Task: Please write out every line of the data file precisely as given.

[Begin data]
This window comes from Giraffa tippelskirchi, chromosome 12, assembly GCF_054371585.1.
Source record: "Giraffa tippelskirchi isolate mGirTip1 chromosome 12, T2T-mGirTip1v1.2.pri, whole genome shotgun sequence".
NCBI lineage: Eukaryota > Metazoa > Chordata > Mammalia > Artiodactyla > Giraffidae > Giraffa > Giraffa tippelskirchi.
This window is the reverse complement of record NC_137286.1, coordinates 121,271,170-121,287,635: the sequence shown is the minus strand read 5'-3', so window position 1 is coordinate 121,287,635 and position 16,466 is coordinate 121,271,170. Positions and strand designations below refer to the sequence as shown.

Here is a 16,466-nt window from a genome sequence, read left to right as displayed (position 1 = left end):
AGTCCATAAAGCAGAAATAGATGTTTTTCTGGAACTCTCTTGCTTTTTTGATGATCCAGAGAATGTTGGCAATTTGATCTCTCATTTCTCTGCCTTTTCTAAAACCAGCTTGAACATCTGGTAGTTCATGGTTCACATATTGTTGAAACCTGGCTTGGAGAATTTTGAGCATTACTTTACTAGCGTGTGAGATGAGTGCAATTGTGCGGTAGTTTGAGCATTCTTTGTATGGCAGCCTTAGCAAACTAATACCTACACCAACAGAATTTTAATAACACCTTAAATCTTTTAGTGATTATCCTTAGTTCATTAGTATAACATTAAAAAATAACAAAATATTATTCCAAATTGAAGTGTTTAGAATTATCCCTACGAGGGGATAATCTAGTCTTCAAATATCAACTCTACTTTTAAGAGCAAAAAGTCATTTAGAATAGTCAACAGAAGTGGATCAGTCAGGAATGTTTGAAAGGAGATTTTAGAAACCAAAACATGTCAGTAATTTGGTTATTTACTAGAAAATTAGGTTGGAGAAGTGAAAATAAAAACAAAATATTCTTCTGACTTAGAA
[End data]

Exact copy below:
This window comes from Giraffa tippelskirchi, chromosome 12, assembly GCF_054371585.1.
Source record: "Giraffa tippelskirchi isolate mGirTip1 chromosome 12, T2T-mGirTip1v1.2.pri, whole genome shotgun sequence".
NCBI lineage: Eukaryota > Metazoa > Chordata > Mammalia > Artiodactyla > Giraffidae > Giraffa > Giraffa tippelskirchi.
This window is the reverse complement of record NC_137286.1, coordinates 121,271,170-121,287,635: the sequence shown is the minus strand read 5'-3', so window position 1 is coordinate 121,287,635 and position 16,466 is coordinate 121,271,170. Positions and strand designations below refer to the sequence as shown.

Here is a 16,466-nt window from a genome sequence, read left to right as displayed (position 1 = left end):
AGTCCATAAAGCAGAAATAGATGTTTTTCTGGAACTCTCTTGCTTTTTTGATGATCCAGAGAATGTTGGCAATTTGATCTCTCATTTCTCTGCCTTTTCTAAAACCAGCTTGAACATCTGGTAGTTCATGGTTCACATATTGTTGAAACCTGGCTTGGAGAATTTTGAGCATTACTTTACTAGCGTGTGAGATGAGTGCAATTGTGCGGTAGTTTGAGCATTCTTTGTATGGCAGCCTTAGCAAACTAATACCTACACCAACAGAATTTTAATAACACCTTAAATCTTTTAGTGATTATCCTTAGTTCATTAGTATAACATTAAAAAATAACAAAATATTATTCCAAATTGAAGTGTTTAGAATTATCCCTACGAGGGGATAATCTAGTCTTCAAATATCAACTCTACTTTTAAGAGCAAAAAGTCATTTAGAATAGTCAACAGAAGTGGATCAGTCAGGAATGTTTGAAAGGAGATTTTAGAAACCAAAACATGTCAGTAATTTGGTTATTTACTAGAAAATTAGGTTGGAGAAGTGAAAATAAAAACAAAATATTCTTCTGACTTAGAA